At The Motley Fool, we poke plenty of fun at Wall Street analysts and their endless cycle of upgrades, downgrades, and "initiating coverage at neutral." The pinstripe-and-wingtip crowd is entitled to its opinions, but we have some pretty sharp stock pickers down here on Main Street, too. And we're not always impressed with how Wall Street does its job.
So perhaps we shouldn't be giving virtual ink to "news" of analyst upgrades and downgrades. And we wouldn't -- if that were all we were doing. Fortunately, in "This Just In," we don't simply tell you what the analysts said. We also show you whether they know what they're talking about.
Oppenheimer less Opp-timistic
Today, we're taking a look at more muted expectations for the tech sector -- and specifically in smartphones -- as analysts at Oppenheimer peer into the future for Apple's
Apple itself, according to Oppenheimer, will fetch not the $700 originally projected for its shares, but "only" $680 by year-end. (Still that's a 22% gain from today's prices, so nothing to cry about.) Meanwhile, Oppy sees communications chipmaker Skyworks
Apple pie in the sky
Are these targets realistic? In one case, almost certainly so. At less than 14 times trailing earnings, Apple shares are almost certainly undervalued if the company manages to hit consensus targets for 20% long-term earnings growth.
On the other hand, though, Qualcomm already looks close to fully valued at 17 times earnings, and a 15.5% long-term growth rate. If the stock's to reach Oppenheimer's targeted 23% return, Qualcomm's really going to have to wow Wall Street over the next few quarters. The single-digit-percentage earnings beats it's been turning in over the past few quarters just won't cut it.
Similarly with Skyworks. Its even pricier 23.5 P/E ratio means that the 15% growth rate the Street is expecting probably won't be enough to drive the stock higher. And given that Skyworks has been beating estimates by even smaller margins than Qualcomm has lately, the company certainly has its work cut out for it.
How "bright" is this stock's future?
As for Brightpoint, the fact that this stock is cheapest, and expected to produce the least growth of any of these four companies, may actually work in Brightpoint's favor. Priced at only 8 times earnings, but expected to grow earnings at a 12% clip over the next half-decade, Brightpoint is arguably the closest thing to a value stock on Oppenheimer's recommendation list. That said, the stock does have a few "issues" to address if it's to be worth the $9 Oppenheimer says people will soon be anteing up for it.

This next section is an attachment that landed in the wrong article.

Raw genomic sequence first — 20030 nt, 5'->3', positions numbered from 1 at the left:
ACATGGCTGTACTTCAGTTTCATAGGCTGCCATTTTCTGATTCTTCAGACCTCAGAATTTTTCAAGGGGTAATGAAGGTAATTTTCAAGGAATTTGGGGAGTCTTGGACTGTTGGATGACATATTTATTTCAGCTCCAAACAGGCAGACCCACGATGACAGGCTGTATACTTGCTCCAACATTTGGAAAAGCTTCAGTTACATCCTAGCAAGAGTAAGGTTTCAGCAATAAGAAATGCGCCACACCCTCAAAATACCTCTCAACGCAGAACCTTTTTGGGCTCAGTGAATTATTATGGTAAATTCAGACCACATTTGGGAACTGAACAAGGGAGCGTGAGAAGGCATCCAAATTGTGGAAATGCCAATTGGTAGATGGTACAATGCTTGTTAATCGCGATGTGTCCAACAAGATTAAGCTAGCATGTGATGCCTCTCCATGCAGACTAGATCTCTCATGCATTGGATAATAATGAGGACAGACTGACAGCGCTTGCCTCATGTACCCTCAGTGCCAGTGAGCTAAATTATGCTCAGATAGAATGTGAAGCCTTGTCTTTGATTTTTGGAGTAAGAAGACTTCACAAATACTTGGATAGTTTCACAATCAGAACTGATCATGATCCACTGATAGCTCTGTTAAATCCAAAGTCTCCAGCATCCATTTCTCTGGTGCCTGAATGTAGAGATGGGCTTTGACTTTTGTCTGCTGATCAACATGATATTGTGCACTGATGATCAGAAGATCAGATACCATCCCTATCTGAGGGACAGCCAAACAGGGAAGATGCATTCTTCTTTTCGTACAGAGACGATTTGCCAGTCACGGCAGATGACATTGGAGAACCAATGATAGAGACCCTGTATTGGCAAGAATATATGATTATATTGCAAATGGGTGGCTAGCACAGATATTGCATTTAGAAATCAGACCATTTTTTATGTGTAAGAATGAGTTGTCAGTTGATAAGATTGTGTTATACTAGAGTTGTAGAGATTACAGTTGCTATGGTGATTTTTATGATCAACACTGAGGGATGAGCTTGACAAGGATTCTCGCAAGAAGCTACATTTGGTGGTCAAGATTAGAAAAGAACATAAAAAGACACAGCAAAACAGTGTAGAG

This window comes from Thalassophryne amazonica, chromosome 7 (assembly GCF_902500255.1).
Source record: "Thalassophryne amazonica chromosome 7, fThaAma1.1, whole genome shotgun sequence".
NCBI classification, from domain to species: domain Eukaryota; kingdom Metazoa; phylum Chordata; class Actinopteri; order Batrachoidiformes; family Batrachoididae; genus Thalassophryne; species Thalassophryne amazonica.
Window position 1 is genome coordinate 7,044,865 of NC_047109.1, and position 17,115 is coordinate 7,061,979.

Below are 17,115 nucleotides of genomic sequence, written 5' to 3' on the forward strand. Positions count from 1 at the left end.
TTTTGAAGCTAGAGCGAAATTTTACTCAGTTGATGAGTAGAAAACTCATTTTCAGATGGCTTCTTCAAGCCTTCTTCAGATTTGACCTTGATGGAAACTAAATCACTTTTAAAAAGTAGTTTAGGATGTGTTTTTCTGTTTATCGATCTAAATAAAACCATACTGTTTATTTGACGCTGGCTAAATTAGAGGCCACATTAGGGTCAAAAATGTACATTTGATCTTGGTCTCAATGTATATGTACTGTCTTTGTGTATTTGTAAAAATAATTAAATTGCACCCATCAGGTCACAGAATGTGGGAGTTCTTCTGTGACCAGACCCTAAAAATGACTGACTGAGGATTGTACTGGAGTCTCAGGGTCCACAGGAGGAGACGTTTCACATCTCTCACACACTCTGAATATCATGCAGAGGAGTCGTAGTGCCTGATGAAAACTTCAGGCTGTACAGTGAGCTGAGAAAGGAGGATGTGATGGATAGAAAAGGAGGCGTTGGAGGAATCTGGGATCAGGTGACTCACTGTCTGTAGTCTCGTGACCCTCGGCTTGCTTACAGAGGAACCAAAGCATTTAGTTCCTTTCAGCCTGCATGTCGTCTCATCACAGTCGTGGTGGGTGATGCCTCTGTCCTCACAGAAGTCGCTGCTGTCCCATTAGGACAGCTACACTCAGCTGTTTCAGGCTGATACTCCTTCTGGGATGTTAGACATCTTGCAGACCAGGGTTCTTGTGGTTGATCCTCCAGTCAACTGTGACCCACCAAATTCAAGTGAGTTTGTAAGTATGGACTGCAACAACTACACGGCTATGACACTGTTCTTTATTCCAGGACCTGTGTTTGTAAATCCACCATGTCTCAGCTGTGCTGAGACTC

For one thing, out of all the smartphone plays discussed so far, Brightpoint is currently the only one carrying debt on its balance sheet -- and not just a little debt, either, but well over $270 million, or nearly as much as the stock's own $345 million market cap. Meanwhile, the company's recent struggles with negative free cash flow ($72 million burned over the past 12 months) will make working down that debt load difficult.
Its recent weakness notwithstanding, Apple's share price has run up pretty fast over the past few years. So it's only natural that investors, and analysts like Oppenheimer, should want to look for "cheaper" ways to play the smartphone revolution. (Indeed, we've been doing a bit of research into this ourselves.)
Sometimes, though, the best answer is the most obvious one: Apple is cheap. All the others are ... not.
Whose advice should you take -- Rich's, or that of "professional" analysts like Oppenheimer? Check out Rich's track record on Motley Fool CAPS, and compare it with theirs. Decide for yourself whom to believe.
Fool contributor Rich Smith owns no shares of, nor is he short, any company mentioned above. He does, however, have public recommendations available on more than 60 separate companies. Check them out on Motley Fool CAPS, where he goes by the handle TMFDitty -- and is currently ranked No. 307 out of more than 180,000 CAPS members. The Motley Fool has a disclosure policy. We Fools don't all hold the same opinions, but we all believe that considering a diverse range of insights makes us better investors.